9 Claims, 5 Drawing Figures METHOD OF TREATING A GLASS BODY TO PROVIDE AN ION-DEPLETED REGION THEREIN BACKGROUND OF THE INVENTION This invention relates to a method of treating a glass body to provide an ion-depleted region therein. The novel method is particularly useful for modifying the composition of a glass body, adjacent the surface thereof, to render it suitable for many special purposes.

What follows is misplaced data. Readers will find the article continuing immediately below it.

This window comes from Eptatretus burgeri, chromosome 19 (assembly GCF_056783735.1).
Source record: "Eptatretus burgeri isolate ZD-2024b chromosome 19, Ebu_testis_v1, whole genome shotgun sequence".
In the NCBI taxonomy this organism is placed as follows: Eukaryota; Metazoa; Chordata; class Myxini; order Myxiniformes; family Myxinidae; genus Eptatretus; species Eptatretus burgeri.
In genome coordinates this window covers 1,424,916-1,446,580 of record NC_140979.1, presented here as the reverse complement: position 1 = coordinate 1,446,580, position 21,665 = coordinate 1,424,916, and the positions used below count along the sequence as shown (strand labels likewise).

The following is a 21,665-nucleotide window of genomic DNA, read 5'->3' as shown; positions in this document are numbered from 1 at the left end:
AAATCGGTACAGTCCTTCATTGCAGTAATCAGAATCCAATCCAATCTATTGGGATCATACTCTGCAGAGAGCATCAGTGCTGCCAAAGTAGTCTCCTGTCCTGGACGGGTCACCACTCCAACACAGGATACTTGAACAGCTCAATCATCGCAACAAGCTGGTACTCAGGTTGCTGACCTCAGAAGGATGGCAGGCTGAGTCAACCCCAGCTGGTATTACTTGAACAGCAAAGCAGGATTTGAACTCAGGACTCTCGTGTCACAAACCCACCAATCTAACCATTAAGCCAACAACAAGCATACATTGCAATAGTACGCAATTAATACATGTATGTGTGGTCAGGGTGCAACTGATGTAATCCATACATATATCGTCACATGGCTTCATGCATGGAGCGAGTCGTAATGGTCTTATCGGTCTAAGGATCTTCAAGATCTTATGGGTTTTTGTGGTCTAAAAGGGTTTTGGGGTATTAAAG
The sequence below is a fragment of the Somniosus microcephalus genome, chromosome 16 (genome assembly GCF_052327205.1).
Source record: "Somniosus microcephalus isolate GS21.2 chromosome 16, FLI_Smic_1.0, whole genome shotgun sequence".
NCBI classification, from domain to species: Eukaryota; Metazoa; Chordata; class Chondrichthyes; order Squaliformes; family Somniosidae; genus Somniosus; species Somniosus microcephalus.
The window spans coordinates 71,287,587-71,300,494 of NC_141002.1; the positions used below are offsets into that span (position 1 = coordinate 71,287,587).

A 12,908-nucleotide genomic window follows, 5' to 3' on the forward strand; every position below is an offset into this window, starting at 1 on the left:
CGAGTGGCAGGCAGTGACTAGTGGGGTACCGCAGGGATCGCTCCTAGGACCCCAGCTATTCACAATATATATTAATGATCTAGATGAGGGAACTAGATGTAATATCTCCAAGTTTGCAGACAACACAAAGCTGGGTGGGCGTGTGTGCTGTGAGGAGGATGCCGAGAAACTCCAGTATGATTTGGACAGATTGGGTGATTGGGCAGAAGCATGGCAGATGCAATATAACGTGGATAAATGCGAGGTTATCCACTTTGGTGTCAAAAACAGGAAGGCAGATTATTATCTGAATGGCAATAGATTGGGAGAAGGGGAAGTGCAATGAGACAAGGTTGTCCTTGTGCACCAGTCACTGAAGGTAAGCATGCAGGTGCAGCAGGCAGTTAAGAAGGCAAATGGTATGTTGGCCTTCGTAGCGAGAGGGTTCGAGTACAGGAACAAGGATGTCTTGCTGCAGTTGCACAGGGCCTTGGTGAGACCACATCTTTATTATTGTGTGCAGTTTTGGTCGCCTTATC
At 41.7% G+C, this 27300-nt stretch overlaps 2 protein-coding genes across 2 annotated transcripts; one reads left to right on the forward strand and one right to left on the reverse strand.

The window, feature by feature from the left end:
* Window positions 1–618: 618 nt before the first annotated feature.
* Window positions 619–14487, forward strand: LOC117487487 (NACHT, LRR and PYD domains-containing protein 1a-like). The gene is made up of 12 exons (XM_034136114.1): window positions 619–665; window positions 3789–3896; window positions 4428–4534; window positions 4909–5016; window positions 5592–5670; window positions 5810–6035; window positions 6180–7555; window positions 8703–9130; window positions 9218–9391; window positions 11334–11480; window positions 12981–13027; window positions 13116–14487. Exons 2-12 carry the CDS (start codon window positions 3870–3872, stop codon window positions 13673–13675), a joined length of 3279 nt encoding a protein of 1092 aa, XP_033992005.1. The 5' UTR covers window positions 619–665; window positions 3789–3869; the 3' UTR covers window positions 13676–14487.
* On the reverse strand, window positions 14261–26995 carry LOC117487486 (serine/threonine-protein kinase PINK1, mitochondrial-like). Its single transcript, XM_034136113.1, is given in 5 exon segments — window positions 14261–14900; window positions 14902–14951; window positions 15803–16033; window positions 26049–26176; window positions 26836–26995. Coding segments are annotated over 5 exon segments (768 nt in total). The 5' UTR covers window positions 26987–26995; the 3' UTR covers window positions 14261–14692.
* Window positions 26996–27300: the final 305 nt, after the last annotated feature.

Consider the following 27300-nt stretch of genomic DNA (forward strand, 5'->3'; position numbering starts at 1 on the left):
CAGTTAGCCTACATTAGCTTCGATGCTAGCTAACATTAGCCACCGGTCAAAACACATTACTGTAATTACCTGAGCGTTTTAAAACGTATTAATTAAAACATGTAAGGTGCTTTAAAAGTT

When an electric field is applied to an ion-conducting glass at an elevated temperature, the electrical conduction characteristics of the glass are affected by the type of electrode material employed. If the anode is a nonblocking electrode and can supply cations to the glass, a field-assisted ion exchange occurs at the anodecontacted surface of the glass. However, if the anode is a blocking electrode, that is, one that does not furnish cations to the glass, then an ion-depleted region forms adjacent the surface of the glass. In an alkalisilicate glass, the ion-depleted region results from a displacement of alkali ions away from the anodecontacted surface and a removal of nonbridging oxygen ions (from components in glass other than from SiO by the electric field. This process, called surface ion depletion, ideally creates a microporous region that is depleted of substantially all monovalent and most divalent ions. The microporous region consists essentially of silicon dioxide and/or other glass formers and intermediates, depending on the original glass composition.